Created with The League of American Bicyclists | Illustrations by Colin Hayes
Bicycles for adults come in a multitude of sizes and styles to serve a variety of riders. There are bicycles for commuting, for running errands, for fitness, for adventure and simply for leisure and fun.
Here's an illustrated guide — presented in alphabetical order — of 15 general bike types along with a bit about whom each works well for and in what kind of settings.
Note: The words “bike,” “bicycle,” “biking,” “cycle” and “cycling” are used here as inclusive terms regardless of whether someone is cycling on two-wheels, three-wheels, more or even one!
Tricycles are simply bikes with three wheels. Due to their stability (especially as compared to two-wheelers) they work well for children and adults of all sizes and ages.
Balance bikes are bikes that don't have pedals. They're used to teach riders how to balance on two-wheels and control a bicycle before using pedals to move a bicycle. While often thought of as being only for toddlers, balance bikes come in youth and adult sizes as well.
Cargo bikes (also referred to as box bikes or, in Dutch, bakfiets) are designed to carry larger than average loads. They are longer in the front and have storage or extra seating capacity around the front wheel. Originally created to carry and move goods, cargo bikes are often used by parents and caregivers for transporting young children.
Longtail-style cargo bikes are longer in the back, typically with storage and/or extra seating above and around the rear wheel.
Characterized by their use (leisure riding) and style (larger seats and an upright rather than bent rider profile), these versatile bicycles are popular with vacation bike rentals. Comfort cruiser-style bikes can be fixed-gear, which means they have a single setting or speed, or multi-geared. The brakes are controlled by either backpedaling or squeezing a handlebar lever.
These sturdy bicycles can handle a variety of on- and off-road riding conditions and withstand everyday use. Commuter bikes generally come with many places to attach accessories — such as racks to carry bike bags (often called panniers) and fenders to prevent debris or puddle water from hitting the rider.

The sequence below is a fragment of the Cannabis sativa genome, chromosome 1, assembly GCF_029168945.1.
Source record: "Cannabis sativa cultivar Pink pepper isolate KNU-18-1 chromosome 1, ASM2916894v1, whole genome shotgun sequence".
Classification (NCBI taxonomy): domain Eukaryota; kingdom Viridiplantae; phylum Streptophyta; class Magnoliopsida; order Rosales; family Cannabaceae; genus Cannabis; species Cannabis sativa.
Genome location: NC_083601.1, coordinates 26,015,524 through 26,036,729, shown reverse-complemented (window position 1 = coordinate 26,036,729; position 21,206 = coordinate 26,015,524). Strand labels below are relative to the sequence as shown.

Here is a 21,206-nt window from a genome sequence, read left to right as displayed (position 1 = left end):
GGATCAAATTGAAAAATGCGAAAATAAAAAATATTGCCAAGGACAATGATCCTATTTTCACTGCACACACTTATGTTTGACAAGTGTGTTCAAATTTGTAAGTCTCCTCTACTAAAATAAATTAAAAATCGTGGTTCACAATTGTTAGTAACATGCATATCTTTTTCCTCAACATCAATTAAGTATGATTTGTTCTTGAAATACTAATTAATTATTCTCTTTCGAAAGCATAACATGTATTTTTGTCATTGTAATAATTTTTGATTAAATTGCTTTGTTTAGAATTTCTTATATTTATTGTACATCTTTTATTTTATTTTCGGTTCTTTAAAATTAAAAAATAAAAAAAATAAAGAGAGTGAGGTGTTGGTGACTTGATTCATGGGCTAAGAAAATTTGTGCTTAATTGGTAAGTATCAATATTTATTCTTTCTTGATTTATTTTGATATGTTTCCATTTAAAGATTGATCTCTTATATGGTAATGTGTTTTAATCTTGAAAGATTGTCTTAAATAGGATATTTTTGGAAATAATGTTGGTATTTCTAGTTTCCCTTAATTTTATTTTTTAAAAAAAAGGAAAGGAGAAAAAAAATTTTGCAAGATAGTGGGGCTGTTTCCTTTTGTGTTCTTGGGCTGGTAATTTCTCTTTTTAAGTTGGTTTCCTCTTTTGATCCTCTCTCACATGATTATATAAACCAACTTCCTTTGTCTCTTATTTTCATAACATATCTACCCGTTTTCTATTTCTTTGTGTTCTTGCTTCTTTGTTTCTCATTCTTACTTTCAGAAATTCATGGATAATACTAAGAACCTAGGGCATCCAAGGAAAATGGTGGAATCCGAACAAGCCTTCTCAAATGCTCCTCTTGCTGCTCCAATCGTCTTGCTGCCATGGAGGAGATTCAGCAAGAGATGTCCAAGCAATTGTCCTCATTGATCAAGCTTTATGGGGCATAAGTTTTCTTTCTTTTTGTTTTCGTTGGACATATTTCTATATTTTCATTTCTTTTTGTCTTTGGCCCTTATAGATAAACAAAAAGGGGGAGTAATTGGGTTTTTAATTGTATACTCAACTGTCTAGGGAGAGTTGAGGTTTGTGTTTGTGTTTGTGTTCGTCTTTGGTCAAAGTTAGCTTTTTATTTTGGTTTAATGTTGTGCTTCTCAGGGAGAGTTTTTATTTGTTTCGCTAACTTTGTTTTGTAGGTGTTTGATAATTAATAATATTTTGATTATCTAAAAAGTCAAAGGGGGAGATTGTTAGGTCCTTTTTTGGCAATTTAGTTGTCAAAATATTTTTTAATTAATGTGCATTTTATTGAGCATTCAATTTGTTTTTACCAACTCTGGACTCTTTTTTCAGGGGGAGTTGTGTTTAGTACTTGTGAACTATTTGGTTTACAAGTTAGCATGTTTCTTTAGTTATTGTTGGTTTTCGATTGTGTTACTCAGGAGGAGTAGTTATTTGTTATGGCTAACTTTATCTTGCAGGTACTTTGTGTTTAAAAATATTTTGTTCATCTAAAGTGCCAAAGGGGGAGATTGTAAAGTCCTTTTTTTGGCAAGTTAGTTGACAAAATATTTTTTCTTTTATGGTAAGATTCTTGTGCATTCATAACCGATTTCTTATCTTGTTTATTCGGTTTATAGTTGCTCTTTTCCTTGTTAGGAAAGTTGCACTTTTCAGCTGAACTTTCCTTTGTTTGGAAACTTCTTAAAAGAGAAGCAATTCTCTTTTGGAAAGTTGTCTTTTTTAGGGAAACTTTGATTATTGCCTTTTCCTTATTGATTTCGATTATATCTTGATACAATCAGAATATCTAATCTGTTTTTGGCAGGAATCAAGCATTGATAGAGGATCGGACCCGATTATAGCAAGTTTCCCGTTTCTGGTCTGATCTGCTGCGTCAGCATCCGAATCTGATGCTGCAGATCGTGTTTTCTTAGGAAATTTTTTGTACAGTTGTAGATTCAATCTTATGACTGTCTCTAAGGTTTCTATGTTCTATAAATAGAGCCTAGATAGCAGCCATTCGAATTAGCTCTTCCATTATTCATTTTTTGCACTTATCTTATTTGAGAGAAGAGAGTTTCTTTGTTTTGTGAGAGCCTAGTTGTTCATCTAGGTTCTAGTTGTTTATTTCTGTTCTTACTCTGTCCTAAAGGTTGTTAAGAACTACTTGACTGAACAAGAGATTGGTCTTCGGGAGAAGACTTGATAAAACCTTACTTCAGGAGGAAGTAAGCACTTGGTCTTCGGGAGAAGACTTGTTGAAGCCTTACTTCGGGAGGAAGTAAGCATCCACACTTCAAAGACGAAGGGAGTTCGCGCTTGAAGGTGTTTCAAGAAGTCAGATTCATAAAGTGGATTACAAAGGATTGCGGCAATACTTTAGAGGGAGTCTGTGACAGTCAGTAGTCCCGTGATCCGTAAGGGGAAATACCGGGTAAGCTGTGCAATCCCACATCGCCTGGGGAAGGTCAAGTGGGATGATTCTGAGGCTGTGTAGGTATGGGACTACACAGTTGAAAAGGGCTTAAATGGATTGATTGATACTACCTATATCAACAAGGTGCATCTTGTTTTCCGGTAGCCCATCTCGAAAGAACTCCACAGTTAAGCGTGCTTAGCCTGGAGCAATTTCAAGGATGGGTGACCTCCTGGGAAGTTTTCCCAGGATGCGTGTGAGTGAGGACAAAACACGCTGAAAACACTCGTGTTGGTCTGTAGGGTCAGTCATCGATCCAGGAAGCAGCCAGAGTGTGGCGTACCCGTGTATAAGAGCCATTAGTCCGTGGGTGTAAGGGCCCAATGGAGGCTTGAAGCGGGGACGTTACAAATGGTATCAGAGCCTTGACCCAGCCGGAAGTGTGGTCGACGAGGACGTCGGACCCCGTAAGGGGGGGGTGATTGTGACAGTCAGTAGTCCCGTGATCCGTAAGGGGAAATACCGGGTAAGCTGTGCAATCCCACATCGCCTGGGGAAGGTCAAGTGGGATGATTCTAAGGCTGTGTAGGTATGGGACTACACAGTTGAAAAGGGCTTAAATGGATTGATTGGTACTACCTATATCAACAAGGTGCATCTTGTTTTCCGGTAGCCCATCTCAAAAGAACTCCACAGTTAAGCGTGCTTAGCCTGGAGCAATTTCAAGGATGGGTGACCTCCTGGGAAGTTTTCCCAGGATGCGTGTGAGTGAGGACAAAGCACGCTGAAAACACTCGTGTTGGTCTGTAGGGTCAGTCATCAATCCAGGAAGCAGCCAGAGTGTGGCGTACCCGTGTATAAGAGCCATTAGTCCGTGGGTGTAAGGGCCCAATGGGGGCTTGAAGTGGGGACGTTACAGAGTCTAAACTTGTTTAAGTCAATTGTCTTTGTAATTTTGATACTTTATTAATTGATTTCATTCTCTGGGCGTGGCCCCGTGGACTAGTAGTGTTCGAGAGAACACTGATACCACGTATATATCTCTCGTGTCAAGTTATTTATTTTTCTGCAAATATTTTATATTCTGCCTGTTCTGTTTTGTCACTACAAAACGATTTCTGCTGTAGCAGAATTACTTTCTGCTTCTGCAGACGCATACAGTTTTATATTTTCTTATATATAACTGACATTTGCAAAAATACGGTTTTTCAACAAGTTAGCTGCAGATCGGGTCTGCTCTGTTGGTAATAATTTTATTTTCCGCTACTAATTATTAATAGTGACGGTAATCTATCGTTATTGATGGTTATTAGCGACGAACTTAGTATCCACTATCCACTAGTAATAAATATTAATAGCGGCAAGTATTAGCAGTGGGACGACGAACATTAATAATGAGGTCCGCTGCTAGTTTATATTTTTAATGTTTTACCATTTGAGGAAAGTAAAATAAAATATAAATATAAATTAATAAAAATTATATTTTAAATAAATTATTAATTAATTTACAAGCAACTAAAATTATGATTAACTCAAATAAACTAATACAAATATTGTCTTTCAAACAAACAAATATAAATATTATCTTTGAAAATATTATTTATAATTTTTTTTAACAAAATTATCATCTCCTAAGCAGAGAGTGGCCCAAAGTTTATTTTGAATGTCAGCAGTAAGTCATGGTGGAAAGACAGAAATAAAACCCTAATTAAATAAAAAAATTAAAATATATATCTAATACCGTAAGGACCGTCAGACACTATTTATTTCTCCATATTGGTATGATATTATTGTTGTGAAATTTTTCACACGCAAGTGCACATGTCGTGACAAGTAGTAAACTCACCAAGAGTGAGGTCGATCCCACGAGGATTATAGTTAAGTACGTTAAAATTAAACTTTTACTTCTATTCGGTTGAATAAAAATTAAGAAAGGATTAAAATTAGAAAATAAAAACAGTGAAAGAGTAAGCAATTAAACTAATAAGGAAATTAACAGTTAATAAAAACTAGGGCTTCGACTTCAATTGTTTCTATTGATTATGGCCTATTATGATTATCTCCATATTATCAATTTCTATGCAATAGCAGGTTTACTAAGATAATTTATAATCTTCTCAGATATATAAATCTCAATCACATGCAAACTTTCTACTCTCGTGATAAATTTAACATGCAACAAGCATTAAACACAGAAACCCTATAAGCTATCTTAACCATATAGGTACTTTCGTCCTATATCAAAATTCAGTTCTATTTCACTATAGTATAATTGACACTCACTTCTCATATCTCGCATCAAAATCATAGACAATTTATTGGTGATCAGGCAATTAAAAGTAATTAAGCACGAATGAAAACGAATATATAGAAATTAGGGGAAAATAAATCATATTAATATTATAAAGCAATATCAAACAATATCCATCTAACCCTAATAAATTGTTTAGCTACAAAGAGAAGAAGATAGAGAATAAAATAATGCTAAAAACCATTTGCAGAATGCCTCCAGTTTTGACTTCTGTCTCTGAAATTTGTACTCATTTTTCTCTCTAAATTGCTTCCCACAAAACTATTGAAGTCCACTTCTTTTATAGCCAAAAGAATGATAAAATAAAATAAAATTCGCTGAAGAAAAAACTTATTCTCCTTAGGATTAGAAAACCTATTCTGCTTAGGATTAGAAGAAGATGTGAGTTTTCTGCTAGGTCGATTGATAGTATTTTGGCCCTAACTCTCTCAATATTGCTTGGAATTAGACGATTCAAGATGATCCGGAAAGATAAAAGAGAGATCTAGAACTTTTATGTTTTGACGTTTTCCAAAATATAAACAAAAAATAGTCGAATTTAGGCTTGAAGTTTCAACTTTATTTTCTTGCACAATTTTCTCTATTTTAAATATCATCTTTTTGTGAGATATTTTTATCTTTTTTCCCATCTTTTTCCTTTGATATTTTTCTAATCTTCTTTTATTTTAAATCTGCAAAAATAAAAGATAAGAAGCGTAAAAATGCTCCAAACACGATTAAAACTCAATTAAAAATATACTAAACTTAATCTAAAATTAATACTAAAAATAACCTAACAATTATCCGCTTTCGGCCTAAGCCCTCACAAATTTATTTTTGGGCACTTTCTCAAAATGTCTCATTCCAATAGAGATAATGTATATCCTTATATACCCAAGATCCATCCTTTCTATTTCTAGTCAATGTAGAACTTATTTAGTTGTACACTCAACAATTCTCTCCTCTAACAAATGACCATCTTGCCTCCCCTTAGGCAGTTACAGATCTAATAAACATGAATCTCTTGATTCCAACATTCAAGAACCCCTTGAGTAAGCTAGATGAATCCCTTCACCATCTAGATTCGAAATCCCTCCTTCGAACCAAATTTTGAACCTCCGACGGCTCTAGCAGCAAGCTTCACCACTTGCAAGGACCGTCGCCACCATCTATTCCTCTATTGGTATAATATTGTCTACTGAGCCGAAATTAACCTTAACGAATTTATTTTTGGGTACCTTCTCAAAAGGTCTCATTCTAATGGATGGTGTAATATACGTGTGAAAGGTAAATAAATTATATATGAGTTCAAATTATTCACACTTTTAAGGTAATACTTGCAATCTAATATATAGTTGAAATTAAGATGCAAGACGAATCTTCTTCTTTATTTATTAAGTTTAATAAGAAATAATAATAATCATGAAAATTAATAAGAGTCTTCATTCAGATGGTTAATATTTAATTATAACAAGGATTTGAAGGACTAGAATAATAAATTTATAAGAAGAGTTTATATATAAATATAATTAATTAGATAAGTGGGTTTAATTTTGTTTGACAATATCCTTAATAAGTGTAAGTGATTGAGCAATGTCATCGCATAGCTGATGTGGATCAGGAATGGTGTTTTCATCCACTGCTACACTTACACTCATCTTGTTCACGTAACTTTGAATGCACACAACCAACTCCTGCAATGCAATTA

Equipped with an electric battery assist, an e-bike's boost is triggered by either a handlebar throttle or from pedaling. The bikes are very useful for, among others, riders who want or need a less physically demanding ride, especially in hilly locations. Learn more about e-bikes and rider safety at E-Bike Smart, a web-based educational program created by PeopleForBikes, the League of American Bicyclists and Bicycle Colorado.
Folding bikes are exactly that. As a bike that can fold at various points on the frame, they are compact and easy to transport. To facilitate the folding, the bikes typically have small, narrow tires and an adjustable handlebar.
Hands rather than feet are used to pedal and move what is usually a tricycle-style bike. The one shown here is a "low-seat" recumbent-style (see below) version. A handcycle bike with a higher seat is referred to as an "upright."
A mountain bike can handle rugged terrain while also being comfortable for the rider. Mountain bike characteristics include increased suspension, wider tires with more traction, and gears suitable for varied riding conditions.
A quadricycle is any bike with four wheels. This one is a low to the ground recumbent-style version. (See the next image.)
With a recumbent bike, the rider sits in a laid-back or reclined position. The style has ergonomic benefits, such as greater back support and a more comfortable sitting position than on an upright bike. (A recumbent bike with three wheels is a "recumbent tricycle.")
Often seen in vacation destinations (such as beach towns) and places with tourist attractions, surrey bikes are quadricycles with seating for two to six people — all of whom are able to pedal but only one gets to steer.
The front-back tandem bike is the original bicycle built for two — but it's not the only kind. (See the next image.)
In a side-by-side tandem, the riders' seats are next to each other. Side-by-side tandems have three or four wheels, a shared or separate handlebar, and both riders can pedal. This style of tandem bike is easier than the front-back version for people to get onto and off of and to balance.
There are many other types of bikes not illustrated here. For instance, adventure or touring bikes, gravel bikes, BMX bikes and cyclocross bikes are used for various sport and leisure activities.
Most bikes can be modified and customized to fit the needs of a rider by making changes to the handlebars, seat, gears, tires and/or pedals. The best way for an aspiring rider to select the most suitable bicycle style and size is to visit a local retailer that specializes in bicycle sales, maintenance and repairs.
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The AARP Bike Audit Tool Kit is a companion guide to the AARP Walk Audit Tool Kit. Learn more at AARP.org/WalkAudit »
Page published October 2023
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